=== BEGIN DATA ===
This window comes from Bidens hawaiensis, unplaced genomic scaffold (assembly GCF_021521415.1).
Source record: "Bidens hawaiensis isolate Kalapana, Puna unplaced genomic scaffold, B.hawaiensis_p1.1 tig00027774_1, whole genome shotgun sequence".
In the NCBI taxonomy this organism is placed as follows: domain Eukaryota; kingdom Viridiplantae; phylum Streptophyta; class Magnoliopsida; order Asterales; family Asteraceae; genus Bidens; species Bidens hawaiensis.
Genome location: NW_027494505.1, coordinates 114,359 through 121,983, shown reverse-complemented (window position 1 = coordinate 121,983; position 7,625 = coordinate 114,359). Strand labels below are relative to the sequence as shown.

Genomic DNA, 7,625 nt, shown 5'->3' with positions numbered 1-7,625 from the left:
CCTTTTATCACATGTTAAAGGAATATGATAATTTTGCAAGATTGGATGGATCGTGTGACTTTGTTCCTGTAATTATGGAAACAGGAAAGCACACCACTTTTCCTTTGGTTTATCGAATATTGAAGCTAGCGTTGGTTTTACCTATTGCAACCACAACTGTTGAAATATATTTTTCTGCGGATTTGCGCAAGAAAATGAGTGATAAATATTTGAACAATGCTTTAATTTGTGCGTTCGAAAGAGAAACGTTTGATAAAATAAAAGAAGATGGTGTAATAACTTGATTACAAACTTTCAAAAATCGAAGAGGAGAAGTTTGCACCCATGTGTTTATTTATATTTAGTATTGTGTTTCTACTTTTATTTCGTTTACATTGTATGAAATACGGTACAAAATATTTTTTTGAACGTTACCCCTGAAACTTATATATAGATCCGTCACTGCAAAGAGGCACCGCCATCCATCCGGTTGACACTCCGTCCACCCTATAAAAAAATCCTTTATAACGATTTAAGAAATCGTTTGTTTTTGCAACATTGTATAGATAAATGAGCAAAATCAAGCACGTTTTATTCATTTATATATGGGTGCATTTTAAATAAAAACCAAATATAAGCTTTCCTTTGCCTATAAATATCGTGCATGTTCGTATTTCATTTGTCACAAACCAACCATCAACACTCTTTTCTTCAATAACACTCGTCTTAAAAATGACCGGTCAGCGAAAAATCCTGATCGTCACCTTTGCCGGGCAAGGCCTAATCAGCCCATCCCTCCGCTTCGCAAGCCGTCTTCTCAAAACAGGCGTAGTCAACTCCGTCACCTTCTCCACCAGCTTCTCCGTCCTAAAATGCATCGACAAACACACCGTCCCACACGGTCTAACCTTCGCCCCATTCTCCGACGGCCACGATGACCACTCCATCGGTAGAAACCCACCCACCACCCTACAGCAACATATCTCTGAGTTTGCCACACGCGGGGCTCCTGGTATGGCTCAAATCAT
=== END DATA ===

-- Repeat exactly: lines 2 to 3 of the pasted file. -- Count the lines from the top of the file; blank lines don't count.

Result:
Source record: "Bidens hawaiensis isolate Kalapana, Puna unplaced genomic scaffold, B.hawaiensis_p1.1 tig00027774_1, whole genome shotgun sequence".
In the NCBI taxonomy this organism is placed as follows: domain Eukaryota; kingdom Viridiplantae; phylum Streptophyta; class Magnoliopsida; order Asterales; family Asteraceae; genus Bidens; species Bidens hawaiensis.